Sierra Summit

Conversations and observations about California's mountains

September 28, 2009
Arctic warming (it's about more than polar bears)
musk ox1.jpg
Climate change is especially severe in the Arctic - and it's not just polar bears that are feeling the heat. 
That's the conclusion of an article in Science magazine this month (Sept. 09) that combs the scientific literature for information about the ecological impacts of warming in the Arctic - and here are some of the findings: 
  • Unusually early spring rains in northern Canada have led to the melting and collapse of birth lairs of ringed seals, leaving pups exposed on bare ice. 
  • The northward expansion of moths in Scandanavia has led to the severe defoliation of birch forests.
  • Shrub species are moving north, too, threatening plant diversity. But so far, grazing by caribou and musk ox - such as this one I saw in Canada's Northwest Territories in 2004 -  has slowed the advance. 
  • Increased melting of winter snows in Norway has led to a rapid increase in reindeer population, through increased fecundity and less starvation. Elsewhere, less snow-cover has been associated with the collapse of small mammal populations, including lemmings.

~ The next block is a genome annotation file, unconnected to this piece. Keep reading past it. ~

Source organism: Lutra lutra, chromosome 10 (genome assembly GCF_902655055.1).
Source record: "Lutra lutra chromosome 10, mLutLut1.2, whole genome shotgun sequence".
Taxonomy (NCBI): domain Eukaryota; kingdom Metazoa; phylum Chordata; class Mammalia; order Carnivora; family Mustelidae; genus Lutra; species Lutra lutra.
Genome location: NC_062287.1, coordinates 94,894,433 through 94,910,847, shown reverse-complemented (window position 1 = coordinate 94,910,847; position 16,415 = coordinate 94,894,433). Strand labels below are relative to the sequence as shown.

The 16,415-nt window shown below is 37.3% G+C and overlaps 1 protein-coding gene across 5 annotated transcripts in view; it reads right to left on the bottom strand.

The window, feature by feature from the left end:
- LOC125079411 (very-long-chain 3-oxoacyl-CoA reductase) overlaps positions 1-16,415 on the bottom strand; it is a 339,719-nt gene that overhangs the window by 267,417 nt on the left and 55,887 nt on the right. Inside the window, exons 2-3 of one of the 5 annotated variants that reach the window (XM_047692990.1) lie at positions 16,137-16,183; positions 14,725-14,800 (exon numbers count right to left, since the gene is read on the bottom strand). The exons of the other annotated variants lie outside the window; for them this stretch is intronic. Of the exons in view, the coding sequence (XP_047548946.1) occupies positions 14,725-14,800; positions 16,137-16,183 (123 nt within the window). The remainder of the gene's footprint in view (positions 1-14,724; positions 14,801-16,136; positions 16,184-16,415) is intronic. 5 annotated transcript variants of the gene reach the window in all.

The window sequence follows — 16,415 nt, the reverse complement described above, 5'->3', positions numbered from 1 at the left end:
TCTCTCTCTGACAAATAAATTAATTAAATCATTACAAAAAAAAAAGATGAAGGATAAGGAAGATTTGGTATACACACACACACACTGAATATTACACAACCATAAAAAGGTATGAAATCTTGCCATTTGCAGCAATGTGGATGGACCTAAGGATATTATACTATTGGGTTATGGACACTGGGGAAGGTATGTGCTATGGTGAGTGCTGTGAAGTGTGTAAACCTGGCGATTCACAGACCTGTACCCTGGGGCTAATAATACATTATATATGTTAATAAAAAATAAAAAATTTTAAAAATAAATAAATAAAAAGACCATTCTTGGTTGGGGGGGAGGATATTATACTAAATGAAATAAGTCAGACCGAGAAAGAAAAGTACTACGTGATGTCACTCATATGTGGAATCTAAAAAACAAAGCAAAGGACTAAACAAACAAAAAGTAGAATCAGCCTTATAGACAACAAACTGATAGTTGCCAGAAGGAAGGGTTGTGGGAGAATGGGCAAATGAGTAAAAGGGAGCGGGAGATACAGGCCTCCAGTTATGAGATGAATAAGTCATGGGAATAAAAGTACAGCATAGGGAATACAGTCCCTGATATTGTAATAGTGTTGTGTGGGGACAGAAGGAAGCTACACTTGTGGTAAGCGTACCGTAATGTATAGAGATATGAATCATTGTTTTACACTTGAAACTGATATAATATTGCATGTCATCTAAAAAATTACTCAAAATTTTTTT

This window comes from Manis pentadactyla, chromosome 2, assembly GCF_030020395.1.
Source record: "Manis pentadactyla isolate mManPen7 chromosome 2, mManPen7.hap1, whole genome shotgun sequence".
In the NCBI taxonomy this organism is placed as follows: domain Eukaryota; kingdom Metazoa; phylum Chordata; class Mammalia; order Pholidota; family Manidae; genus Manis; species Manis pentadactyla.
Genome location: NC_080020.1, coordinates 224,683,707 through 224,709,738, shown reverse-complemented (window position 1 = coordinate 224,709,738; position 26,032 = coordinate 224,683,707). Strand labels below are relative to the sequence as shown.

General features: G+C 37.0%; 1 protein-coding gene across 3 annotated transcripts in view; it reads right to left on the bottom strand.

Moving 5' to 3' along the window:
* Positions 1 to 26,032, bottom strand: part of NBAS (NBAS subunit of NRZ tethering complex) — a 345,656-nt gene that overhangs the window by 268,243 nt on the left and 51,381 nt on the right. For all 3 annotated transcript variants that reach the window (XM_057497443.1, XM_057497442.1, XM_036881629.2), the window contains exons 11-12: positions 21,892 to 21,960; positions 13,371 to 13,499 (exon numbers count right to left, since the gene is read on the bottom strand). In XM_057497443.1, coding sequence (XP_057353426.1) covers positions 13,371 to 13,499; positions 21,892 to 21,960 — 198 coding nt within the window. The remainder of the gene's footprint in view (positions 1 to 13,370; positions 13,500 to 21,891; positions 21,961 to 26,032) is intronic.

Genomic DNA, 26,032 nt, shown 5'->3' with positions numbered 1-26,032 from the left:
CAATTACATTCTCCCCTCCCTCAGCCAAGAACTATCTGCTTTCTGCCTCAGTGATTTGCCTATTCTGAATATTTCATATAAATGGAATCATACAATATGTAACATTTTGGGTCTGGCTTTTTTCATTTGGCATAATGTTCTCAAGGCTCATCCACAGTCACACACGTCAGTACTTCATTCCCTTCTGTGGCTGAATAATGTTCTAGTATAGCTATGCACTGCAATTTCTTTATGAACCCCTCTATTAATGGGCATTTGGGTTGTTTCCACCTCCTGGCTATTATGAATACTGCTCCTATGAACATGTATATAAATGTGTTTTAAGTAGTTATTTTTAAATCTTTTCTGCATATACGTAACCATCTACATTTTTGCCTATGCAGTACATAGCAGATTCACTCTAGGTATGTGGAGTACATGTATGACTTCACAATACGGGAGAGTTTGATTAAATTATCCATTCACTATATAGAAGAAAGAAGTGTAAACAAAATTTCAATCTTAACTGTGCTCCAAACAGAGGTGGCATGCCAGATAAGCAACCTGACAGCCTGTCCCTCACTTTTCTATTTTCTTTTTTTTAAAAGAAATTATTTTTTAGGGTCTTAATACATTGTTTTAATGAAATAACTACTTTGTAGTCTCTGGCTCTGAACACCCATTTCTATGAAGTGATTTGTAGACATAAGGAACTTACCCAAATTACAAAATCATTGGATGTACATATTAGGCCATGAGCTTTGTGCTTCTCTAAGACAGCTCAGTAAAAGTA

• Plants are blooming up to 20 days earlier over the past decade in some places.
It makes sense that colder landscapes - those attuned to cycles of snowfall and snow melt - would be among the first to exhibit the impacts of warming. We have one of those landscapes here in California, too - the majestic Sierra Nevada, a glistening white water tower, wildlife sanctuary and recreational bonanza - much of it tied to life around the freezing point. Stay tuned as I explore, in periodic blog posts, the impact of climate change across the Sierra Nevada, California's cold zone. 

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About Sierra Summit

The Author
Tom Knudson lives in the Sierra Nevada and travels widely throughout the range. His hobbies include fly-fishing, backpacking and cross-country skiing. He is the recipient of numerous journalistic awards, including two Pulitzer Prizes, one for a 1992 Sacramento Bee series "Sierra in Peril," a watershed work about environmental threats to the mountain range. E-mail Tom at

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